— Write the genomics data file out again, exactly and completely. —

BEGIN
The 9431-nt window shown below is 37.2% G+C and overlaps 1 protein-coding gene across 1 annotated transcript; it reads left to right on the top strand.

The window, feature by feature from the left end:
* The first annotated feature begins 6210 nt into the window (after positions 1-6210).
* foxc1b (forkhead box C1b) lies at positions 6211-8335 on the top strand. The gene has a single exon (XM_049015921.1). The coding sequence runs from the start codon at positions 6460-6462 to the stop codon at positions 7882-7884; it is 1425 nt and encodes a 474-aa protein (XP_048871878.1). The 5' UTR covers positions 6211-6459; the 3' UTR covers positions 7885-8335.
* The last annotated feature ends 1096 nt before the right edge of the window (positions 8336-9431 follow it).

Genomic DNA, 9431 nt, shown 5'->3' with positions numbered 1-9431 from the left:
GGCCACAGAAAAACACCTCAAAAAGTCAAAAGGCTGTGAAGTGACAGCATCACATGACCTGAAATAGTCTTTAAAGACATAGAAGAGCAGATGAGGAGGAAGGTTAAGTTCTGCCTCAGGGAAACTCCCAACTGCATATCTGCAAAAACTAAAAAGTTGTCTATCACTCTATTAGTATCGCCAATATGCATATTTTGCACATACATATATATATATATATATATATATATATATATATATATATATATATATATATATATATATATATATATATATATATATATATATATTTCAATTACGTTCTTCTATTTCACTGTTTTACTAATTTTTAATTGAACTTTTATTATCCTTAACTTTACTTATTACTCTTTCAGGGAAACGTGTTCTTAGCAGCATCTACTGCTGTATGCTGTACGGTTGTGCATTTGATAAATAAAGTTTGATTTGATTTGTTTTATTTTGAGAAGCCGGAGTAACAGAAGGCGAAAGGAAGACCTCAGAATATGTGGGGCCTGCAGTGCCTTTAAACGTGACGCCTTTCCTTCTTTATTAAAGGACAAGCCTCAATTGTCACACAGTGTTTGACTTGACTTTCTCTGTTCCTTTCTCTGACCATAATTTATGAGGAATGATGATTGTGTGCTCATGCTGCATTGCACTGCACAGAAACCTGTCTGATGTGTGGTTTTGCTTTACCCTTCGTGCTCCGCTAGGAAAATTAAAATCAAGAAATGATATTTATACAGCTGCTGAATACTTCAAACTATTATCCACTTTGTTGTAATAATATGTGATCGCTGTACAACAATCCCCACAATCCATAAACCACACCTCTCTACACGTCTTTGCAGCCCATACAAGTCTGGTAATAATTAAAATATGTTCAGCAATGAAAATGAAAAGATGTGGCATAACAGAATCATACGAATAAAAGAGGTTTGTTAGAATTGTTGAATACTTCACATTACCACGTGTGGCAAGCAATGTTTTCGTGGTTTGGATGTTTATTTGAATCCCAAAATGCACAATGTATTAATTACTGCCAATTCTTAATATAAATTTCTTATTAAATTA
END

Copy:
The 9431-nt window shown below is 37.2% G+C and overlaps 1 protein-coding gene across 1 annotated transcript; it reads left to right on the top strand.

The window, feature by feature from the left end:
* The first annotated feature begins 6210 nt into the window (after positions 1-6210).
* foxc1b (forkhead box C1b) lies at positions 6211-8335 on the top strand. The gene has a single exon (XM_049015921.1). The coding sequence runs from the start codon at positions 6460-6462 to the stop codon at positions 7882-7884; it is 1425 nt and encodes a 474-aa protein (XP_048871878.1). The 5' UTR covers positions 6211-6459; the 3' UTR covers positions 7885-8335.
* The last annotated feature ends 1096 nt before the right edge of the window (positions 8336-9431 follow it).

Genomic DNA, 9431 nt, shown 5'->3' with positions numbered 1-9431 from the left:
GGCCACAGAAAAACACCTCAAAAAGTCAAAAGGCTGTGAAGTGACAGCATCACATGACCTGAAATAGTCTTTAAAGACATAGAAGAGCAGATGAGGAGGAAGGTTAAGTTCTGCCTCAGGGAAACTCCCAACTGCATATCTGCAAAAACTAAAAAGTTGTCTATCACTCTATTAGTATCGCCAATATGCATATTTTGCACATACATATATATATATATATATATATATATATATATATATATATATATATATATATATATATATATATATATATATATATATATATATATTTCAATTACGTTCTTCTATTTCACTGTTTTACTAATTTTTAATTGAACTTTTATTATCCTTAACTTTACTTATTACTCTTTCAGGGAAACGTGTTCTTAGCAGCATCTACTGCTGTATGCTGTACGGTTGTGCATTTGATAAATAAAGTTTGATTTGATTTGTTTTATTTTGAGAAGCCGGAGTAACAGAAGGCGAAAGGAAGACCTCAGAATATGTGGGGCCTGCAGTGCCTTTAAACGTGACGCCTTTCCTTCTTTATTAAAGGACAAGCCTCAATTGTCACACAGTGTTTGACTTGACTTTCTCTGTTCCTTTCTCTGACCATAATTTATGAGGAATGATGATTGTGTGCTCATGCTGCATTGCACTGCACAGAAACCTGTCTGATGTGTGGTTTTGCTTTACCCTTCGTGCTCCGCTAGGAAAATTAAAATCAAGAAATGATATTTATACAGCTGCTGAATACTTCAAACTATTATCCACTTTGTTGTAATAATATGTGATCGCTGTACAACAATCCCCACAATCCATAAACCACACCTCTCTACACGTCTTTGCAGCCCATACAAGTCTGGTAATAATTAAAATATGTTCAGCAATGAAAATGAAAAGATGTGGCATAACAGAATCATACGAATAAAAGAGGTTTGTTAGAATTGTTGAATACTTCACATTACCACGTGTGGCAAGCAATGTTTTCGTGGTTTGGATGTTTATTTGAATCCCAAAATGCACAATGTATTAATTACTGCCAATTCTTAATATAAATTTCTTATTAAATTA